This agreement, reached between the Musicians' Union and Making Music in 2017, provides guideline minimum rates for groups when engaging freelance professional musicians. We hope that this will provide a simple and effective aid to ensure that members are able to budget for, and professionals able to receive, a fair rate of payment.
We are very pleased to have reached this new agreement with the Musicians' Union which is revolutionary in two ways:
- It includes recommended rates, in recognition that we are not a management body and cannot enforce Making Music members using any rates for the musicians they engage.
- It is tailored to amateur music groups. Firstly, it is simplified, compared to the agreement between professional ensembles and the MU (there are many provisions which simply would not apply to amateurs). Secondly, it includes some specific provisions, in recognition of the way that amateur ensembles operate.
We know our members are fully supportive of professional musicians, i.e. those who rely on all or the majority of their income from instrumental performance (the definition used in this agreement), and that despite groups’ financial limitations they would like to properly compensate professionals for their time and skill.
This new agreement answers many of our members’ questions about what they should be paying the musicians they engage and offers a flexible but useful framework for such engagements.
Both Making Music and the MU are happy to hear feedback on this agreement, as improvements could always be introduced for future years, so do contact us on firstname.lastname@example.org or orchestral@theMU.org with your comments.
Please note: The agreement was implemented in April 2017. An updated version was agreed in December 2018 and will run until April 2020. The updated version is the one available below. The changes relate to recommended fees, which increased in line with inflation.
Please read these notes in conjunction with the agreement
Re clause 2. Freelance Concert Rates
Please note these are minimum rates. In other words, it is recommended that you pay at least these rates. If your group generally pays more – excellent, and please do not lower your rates now.
This means that if your last rehearsal before the concert is not on the same day as the concert, you do not have to pay a full fee on the concert day and then a separate fee for the rehearsal on a different day. Simply enhance the concert day fee by 10%.
Also, as you are most likely to engage musicians from within 30 miles of where your group is based, travel allowance and holiday pay are already included in the minima recommended, saving you having to calculate these costs separately for each musician on each occasion – though where the musician does travel more than 30 miles for your engagement, you should reimburse or discuss costs as indicated under clause 6.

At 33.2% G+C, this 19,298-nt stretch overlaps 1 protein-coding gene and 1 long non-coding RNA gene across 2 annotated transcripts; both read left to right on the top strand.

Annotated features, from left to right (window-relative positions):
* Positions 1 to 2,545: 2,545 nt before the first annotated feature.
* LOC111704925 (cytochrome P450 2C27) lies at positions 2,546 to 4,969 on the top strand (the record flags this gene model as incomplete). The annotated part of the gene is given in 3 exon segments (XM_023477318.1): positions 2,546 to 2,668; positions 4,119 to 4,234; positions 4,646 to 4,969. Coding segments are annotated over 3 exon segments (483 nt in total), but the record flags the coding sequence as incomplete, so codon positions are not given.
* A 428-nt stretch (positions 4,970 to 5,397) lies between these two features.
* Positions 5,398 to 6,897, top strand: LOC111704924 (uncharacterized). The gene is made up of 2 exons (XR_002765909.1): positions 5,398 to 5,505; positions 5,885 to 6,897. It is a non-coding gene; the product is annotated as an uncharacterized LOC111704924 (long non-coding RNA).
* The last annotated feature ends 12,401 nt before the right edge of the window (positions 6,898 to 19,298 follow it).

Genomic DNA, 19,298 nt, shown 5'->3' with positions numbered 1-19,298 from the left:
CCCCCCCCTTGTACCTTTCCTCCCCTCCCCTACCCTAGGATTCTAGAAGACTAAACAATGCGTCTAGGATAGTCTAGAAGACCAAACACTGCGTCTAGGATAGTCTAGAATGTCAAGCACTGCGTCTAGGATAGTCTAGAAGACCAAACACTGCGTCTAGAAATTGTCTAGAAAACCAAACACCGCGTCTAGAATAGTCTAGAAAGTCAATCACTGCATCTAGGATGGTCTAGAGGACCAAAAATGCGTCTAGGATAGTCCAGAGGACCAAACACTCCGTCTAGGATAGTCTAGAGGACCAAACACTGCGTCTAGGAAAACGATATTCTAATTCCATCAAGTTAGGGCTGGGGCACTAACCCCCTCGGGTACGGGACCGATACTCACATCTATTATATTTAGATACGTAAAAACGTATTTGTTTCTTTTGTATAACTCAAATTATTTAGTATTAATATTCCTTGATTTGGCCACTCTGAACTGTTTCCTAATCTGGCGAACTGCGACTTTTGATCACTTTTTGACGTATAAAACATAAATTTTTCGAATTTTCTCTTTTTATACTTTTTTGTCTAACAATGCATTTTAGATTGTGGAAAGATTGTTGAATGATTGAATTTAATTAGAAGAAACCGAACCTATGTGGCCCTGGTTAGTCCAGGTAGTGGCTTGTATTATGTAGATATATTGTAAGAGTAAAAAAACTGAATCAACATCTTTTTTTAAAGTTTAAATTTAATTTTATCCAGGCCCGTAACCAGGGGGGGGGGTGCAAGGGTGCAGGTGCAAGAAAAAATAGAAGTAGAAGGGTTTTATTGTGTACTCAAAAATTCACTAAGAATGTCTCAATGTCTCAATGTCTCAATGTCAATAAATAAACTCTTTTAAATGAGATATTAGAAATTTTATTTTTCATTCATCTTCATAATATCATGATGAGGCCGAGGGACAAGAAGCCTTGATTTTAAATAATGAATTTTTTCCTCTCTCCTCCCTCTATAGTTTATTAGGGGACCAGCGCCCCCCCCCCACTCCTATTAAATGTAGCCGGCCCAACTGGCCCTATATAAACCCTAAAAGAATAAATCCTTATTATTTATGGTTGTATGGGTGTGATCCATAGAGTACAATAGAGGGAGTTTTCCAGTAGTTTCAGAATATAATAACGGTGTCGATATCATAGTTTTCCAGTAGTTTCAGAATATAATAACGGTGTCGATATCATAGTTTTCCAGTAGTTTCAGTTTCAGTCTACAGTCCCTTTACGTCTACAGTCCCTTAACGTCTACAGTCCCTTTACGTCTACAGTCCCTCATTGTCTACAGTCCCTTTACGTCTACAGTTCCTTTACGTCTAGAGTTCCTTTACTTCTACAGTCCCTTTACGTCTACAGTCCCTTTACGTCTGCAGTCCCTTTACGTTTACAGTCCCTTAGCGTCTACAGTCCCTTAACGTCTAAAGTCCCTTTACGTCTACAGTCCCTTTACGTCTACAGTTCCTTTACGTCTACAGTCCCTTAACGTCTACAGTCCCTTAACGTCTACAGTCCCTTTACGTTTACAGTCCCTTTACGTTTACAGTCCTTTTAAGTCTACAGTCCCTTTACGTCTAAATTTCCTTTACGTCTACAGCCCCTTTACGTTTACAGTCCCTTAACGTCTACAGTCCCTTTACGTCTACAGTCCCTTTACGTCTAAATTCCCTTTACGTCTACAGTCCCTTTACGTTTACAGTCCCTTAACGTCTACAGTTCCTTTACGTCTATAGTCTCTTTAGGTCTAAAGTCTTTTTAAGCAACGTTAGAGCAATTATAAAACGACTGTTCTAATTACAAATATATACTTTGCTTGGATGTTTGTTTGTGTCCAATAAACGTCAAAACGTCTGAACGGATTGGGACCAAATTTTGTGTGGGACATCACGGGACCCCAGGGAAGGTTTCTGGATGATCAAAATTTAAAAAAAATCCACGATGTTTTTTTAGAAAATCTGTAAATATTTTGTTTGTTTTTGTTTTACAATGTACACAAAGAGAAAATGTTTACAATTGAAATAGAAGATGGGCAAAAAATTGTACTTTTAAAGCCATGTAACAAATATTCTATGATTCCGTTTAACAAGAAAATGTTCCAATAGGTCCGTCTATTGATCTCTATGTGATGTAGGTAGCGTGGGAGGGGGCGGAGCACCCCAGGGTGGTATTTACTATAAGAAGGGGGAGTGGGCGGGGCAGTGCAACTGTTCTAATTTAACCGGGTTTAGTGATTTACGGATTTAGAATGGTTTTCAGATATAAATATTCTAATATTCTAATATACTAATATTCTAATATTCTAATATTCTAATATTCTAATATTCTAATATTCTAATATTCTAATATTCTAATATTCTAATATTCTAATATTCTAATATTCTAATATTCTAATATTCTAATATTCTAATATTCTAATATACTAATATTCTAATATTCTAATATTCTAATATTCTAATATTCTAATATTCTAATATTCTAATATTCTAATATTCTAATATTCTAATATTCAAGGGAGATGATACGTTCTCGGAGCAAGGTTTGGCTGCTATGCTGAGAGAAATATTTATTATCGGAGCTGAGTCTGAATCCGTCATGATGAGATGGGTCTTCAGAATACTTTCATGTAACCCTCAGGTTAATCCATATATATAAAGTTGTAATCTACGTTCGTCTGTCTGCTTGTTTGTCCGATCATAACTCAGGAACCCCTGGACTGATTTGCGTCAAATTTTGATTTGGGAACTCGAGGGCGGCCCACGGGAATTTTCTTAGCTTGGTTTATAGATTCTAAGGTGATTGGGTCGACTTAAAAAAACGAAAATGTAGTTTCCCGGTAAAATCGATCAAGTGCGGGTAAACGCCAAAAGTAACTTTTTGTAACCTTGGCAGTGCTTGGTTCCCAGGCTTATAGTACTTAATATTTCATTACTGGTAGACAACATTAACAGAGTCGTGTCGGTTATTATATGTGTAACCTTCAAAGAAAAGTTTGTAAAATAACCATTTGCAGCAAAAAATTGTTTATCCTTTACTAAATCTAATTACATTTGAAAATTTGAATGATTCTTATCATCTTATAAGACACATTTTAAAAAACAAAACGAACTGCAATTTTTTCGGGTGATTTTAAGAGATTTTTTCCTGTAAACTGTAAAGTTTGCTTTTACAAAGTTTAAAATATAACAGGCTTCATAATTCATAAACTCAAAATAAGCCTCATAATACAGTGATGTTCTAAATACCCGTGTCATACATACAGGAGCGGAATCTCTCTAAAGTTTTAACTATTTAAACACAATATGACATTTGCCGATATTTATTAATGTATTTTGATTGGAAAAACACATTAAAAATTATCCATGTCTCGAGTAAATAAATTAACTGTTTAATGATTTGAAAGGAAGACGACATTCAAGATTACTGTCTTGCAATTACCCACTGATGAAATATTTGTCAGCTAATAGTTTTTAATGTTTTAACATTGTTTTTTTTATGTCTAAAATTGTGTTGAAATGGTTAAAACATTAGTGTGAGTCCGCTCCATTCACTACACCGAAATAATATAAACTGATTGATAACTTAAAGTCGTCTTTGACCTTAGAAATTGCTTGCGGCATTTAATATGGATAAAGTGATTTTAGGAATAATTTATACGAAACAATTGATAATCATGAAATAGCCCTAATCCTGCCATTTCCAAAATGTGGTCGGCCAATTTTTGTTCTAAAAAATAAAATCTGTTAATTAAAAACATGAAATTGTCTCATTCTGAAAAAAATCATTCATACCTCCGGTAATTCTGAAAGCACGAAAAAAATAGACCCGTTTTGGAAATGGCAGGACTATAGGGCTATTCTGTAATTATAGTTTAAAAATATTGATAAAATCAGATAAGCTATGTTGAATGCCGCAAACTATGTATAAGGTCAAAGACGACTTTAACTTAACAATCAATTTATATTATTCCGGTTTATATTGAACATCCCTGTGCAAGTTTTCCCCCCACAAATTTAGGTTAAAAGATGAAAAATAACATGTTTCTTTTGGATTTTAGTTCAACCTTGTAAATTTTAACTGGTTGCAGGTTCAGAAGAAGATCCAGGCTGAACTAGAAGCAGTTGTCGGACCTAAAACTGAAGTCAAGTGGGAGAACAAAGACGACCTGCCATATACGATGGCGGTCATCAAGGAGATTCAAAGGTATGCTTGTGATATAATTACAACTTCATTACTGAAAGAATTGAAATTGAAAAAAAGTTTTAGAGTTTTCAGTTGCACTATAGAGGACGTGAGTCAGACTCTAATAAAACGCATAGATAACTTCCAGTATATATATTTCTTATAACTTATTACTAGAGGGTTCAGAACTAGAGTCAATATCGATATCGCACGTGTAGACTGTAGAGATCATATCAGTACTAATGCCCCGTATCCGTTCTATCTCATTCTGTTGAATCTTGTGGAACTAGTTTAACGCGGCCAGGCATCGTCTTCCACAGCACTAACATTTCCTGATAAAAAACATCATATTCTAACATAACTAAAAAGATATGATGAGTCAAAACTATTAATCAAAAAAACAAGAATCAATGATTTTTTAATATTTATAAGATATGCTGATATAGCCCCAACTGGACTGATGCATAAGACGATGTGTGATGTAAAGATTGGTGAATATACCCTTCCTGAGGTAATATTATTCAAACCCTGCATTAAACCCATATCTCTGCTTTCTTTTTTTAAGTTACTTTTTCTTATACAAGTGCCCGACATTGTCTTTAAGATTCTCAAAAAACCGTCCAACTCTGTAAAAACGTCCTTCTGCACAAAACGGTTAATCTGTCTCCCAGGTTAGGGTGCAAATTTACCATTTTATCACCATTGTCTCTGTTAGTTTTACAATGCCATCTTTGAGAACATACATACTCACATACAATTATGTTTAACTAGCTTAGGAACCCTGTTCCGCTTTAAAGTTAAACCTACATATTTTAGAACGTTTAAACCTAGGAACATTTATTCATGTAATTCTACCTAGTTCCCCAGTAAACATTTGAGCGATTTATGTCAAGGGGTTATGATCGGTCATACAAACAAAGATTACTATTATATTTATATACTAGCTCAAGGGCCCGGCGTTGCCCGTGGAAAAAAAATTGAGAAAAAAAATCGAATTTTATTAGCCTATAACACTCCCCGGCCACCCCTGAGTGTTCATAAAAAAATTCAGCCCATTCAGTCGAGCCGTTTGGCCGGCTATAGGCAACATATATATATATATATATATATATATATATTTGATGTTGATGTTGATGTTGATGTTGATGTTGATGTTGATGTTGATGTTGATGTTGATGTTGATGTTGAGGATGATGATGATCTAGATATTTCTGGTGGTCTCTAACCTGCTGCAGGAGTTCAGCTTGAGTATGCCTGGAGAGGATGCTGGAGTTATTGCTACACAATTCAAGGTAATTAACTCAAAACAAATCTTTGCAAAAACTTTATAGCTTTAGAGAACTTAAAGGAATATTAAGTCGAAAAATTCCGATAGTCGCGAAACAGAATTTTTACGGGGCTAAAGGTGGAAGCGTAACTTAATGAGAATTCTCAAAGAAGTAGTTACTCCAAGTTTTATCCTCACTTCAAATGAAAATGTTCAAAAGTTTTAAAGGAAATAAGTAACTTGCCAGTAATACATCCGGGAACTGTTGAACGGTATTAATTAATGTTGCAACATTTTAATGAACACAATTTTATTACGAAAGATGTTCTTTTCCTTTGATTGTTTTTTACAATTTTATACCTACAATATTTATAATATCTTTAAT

Re clause 3. Extra Rehearsals
Sub-clause (a) refers to an additional rehearsal on the day of the concert in addition to the one already covered by the minimum rate, i.e. if you should plan two rehearsals on the concert day.
Please note the rehearsal on a day other than a concert day referenced here under (b) indicates an additional rehearsal to the one on the concert day. If there is no rehearsal on the concert day, then clause 2.(b) applies instead.
Re clauses 4., 5., 6., 8.
In these clauses, the engager is encouraged to discuss matters with the musician to be engaged. This is in recognition that each group operates slightly differently, and that groups are spread across the whole of the UK and subject to local conditions, so the outcome of such discussions may vary from case to case.
However, this means that when budgeting groups should include a contingency in their budget to allow for additional costs that may arise under these clauses, depending on the musician they ultimately offer the engagement to.
Re clause 5. Doubling
Please read this carefully and consider the implications of your repertoire when setting your budget.
For instance, you may not have considered paying doubling fees for related instruments such as piccolo and flute; and you may want to re-examine your payments to percussionists in particular.
However, we think we have succeeded in making this clause as easy to understand and apply as possible, enabling you to see quickly what your budgetary implications may be.
Re clause 8. Porterage
This is the clause for which it is most difficult to pin down a precise payment, as it depends so much on the instruments involved, the musician’s travel, the location of rehearsal and/or performance venue.
It is therefore particularly important that you discuss this with the musician to be engaged as early as possible and ensure you have an appropriate contingency in your budget to cover costs which may arise from this clause.
Please also ensure, if you agree to store an instrument between rehearsal and concert for a musician you engage, that you check your insurance schedule carefully to see if you are covered under your current policy or if you need to take out additional temporary insurance (this can be easily arranged – please contact email@example.com).
We hope you find this Making Music resource useful. If you have any comments or suggestions about the guidance please contact us. Whilst every effort is made to ensure that the content of this guidance is accurate and up to date, Making Music do not warrant, nor accept any liability or responsibility for the completeness or accuracy of the content, or for any loss which may arise from reliance on the information contained in it.